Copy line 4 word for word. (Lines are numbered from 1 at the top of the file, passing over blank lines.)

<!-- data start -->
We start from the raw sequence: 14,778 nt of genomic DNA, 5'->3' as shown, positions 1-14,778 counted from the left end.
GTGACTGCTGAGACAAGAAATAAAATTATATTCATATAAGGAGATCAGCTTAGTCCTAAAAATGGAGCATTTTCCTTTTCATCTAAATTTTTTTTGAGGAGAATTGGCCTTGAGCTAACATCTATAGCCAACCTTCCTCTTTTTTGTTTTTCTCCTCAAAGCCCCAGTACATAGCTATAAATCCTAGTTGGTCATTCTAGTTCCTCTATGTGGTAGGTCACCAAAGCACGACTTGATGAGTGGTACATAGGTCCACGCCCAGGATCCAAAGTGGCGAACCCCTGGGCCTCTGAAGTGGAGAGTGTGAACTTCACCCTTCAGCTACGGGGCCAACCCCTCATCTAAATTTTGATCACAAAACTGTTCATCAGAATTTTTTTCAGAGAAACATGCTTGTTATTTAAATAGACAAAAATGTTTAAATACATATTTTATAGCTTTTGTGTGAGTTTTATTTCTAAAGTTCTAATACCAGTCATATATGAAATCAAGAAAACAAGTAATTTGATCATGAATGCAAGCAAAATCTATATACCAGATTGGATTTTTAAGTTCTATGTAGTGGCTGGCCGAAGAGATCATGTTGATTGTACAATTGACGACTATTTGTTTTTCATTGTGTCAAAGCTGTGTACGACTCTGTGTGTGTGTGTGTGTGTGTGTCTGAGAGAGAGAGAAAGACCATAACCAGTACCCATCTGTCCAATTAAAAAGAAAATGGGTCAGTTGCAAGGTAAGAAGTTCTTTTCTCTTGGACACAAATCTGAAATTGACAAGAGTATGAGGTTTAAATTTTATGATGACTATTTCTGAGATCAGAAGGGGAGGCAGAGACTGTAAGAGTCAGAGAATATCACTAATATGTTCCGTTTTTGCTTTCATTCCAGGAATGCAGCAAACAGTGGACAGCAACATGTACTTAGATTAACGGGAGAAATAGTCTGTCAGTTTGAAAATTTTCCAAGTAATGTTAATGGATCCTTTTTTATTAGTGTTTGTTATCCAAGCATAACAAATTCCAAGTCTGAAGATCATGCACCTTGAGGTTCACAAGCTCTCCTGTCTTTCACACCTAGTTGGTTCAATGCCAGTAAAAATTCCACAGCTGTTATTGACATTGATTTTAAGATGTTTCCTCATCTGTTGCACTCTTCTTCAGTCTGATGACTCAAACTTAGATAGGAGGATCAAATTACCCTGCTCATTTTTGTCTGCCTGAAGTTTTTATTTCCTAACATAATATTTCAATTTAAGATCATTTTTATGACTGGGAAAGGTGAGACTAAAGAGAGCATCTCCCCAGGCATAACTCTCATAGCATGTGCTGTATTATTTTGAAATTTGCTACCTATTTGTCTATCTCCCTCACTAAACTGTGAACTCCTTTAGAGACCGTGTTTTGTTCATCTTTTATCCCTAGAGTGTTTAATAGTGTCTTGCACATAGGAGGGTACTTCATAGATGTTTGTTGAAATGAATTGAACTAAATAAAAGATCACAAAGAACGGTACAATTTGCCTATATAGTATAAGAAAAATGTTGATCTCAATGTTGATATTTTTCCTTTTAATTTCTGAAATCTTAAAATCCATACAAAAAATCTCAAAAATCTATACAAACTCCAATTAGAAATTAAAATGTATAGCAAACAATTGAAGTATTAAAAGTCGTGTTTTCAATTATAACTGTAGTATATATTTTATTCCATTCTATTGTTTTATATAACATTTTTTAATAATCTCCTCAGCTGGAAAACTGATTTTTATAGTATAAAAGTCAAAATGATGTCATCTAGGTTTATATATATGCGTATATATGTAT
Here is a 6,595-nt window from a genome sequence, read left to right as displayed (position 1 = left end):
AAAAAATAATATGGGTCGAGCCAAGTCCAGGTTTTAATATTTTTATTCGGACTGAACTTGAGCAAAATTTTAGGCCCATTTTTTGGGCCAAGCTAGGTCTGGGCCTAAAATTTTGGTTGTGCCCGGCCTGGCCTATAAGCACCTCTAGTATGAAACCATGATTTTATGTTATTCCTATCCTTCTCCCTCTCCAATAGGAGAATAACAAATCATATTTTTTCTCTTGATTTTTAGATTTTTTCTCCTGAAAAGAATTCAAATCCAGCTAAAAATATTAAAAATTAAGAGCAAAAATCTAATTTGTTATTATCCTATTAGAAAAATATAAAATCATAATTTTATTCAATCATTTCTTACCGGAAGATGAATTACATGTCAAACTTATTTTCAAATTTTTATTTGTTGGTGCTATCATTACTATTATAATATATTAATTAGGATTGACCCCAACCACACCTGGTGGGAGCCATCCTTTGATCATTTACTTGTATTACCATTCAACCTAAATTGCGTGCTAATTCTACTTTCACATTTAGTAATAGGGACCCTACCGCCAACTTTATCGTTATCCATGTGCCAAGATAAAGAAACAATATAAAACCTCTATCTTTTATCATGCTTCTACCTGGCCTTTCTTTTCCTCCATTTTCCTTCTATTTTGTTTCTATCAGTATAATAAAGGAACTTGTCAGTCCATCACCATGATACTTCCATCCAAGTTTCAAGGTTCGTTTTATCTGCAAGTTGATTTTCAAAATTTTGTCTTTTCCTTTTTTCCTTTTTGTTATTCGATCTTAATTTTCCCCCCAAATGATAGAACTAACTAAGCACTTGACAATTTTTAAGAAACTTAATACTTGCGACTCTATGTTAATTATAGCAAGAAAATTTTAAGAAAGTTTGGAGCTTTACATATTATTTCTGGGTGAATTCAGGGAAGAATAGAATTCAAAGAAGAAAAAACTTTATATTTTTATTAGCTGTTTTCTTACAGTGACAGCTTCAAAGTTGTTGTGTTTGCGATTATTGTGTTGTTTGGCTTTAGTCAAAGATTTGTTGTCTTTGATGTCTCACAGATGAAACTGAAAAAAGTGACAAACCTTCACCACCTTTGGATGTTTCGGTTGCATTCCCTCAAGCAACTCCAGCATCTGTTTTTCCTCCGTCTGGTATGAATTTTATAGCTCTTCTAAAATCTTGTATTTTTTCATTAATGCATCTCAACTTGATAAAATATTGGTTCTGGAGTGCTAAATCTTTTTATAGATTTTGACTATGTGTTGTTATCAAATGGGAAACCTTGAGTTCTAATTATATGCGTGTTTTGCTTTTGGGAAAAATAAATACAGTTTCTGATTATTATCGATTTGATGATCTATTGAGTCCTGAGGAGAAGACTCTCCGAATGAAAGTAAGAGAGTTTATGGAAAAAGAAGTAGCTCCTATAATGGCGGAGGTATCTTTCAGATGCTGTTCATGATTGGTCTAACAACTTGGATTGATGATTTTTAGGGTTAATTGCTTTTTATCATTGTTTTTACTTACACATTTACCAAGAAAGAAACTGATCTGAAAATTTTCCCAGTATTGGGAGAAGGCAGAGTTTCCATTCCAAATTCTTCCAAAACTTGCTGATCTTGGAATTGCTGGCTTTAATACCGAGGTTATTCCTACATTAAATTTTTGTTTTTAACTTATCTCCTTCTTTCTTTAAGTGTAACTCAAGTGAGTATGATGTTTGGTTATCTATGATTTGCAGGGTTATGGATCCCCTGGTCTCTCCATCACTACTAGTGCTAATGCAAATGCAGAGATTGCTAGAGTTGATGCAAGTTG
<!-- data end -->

AAAAAATAATATGGGTCGAGCCAAGTCCAGGTTTTAATATTTTTATTCGGACTGAACTTGAGCAAAATTTTAGGCCCATTTTTTGGGCCAAGCTAGGTCTGGGCCTAAAATTTTGGTTGTGCCCGGCCTGGCCTATAAGCACCTCTAGTATGAAACCATGATTTTATGTTATTCCTATCCTTCTCCCTCTCCAATAGGAGAATAACAAATCATATTTTTTCTCTTGATTTTTAGATTTTTTCTCCTGAAAAGAATTCAAATCCAGCTAAAAATATTAAAAATTAAGAGCAAAAATCTAATTTGTTATTATCCTATTAGAAAAATATAAAATCATAATTTTATTCAATCATTTCTTACCGGAAGATGAATTACATGTCAAACTTATTTTCAAATTTTTATTTGTTGGTGCTATCATTACTATTATAATATATTAATTAGGATTGACCCCAACCACACCTGGTGGGAGCCATCCTTTGATCATTTACTTGTATTACCATTCAACCTAAATTGCGTGCTAATTCTACTTTCACATTTAGTAATAGGGACCCTACCGCCAACTTTATCGTTATCCATGTGCCAAGATAAAGAAACAATATAAAACCTCTATCTTTTATCATGCTTCTACCTGGCCTTTCTTTTCCTCCATTTTCCTTCTATTTTGTTTCTATCAGTATAATAAAGGAACTTGTCAGTCCATCACCATGATACTTCCATCCAAGTTTCAAGGTTCGTTTTATCTGCAAGTTGATTTTCAAAATTTTGTCTTTTCCTTTTTTCCTTTTTGTTATTCGATCTTAATTTTCCCCCCAAATGATAGAACTAACTAAGCACTTGACAATTTTTAAGAAACTTAATACTTGCGACTCTATGTTAATTATAGCAAGAAAATTTTAAGAAAGTTTGGAGCTTTACATATTATTTCTGGGTGAATTCAGGGAAGAATAGAATTCAAAGAAGAAAAAACTTTATATTTTTATTAGCTGTTTTCTTACAGTGACAGCTTCAAAGTTGTTGTGTTTGCGATTATTGTGTTGTTTGGCTTTAGTCAAAGATTTGTTGTCTTTGATGTCTCACAGATGAAACTGAAAAAAGTGACAAACCTTCACCACCTTTGGATGTTTCGGTTGCATTCCCTCAAGCAACTCCAGCATCTGTTTTTCCTCCGTCTGGTATGAATTTTATAGCTCTTCTAAAATCTTGTATTTTTTCATTAATGCATCTCAACTTGATAAAATATTGGTTCTGGAGTGCTAAATCTTTTTATAGATTTTGACTATGTGTTGTTATCAAATGGGAAACCTTGAGTTCTAATTATATGCGTGTTTTGCTTTTGGGAAAAATAAATACAGTTTCTGATTATTATCGATTTGATGATCTATTGAGTCCTGAGGAGAAGACTCTCCGAATGAAAGTAAGAGAGTTTATGGAAAAAGAAGTAGCTCCTATAATGGCGGAGGTATCTTTCAGATGCTGTTCATGATTGGTCTAACAACTTGGATTGATGATTTTTAGGGTTAATTGCTTTTTATCATTGTTTTTACTTACACATTTACCAAGAAAGAAACTGATCTGAAAATTTTCCCAGTATTGGGAGAAGGCAGAGTTTCCATTCCAAATTCTTCCAAAACTTGCTGATCTTGGAATTGCTGGCTTTAATACCGAGGTTATTCCTACATTAAATTTTTGTTTTTAACTTATCTCCTTCTTTCTTTAAGTGTAACTCAAGTGAGTATGATGTTTGGTTATCTATGATTTGCAGGGTTATGGATCCCCTGGTCTCTCCATCACTACTAGTGCTAATGCAAATGCAGAGATTGCTAGAGTTGATGCAAGTTG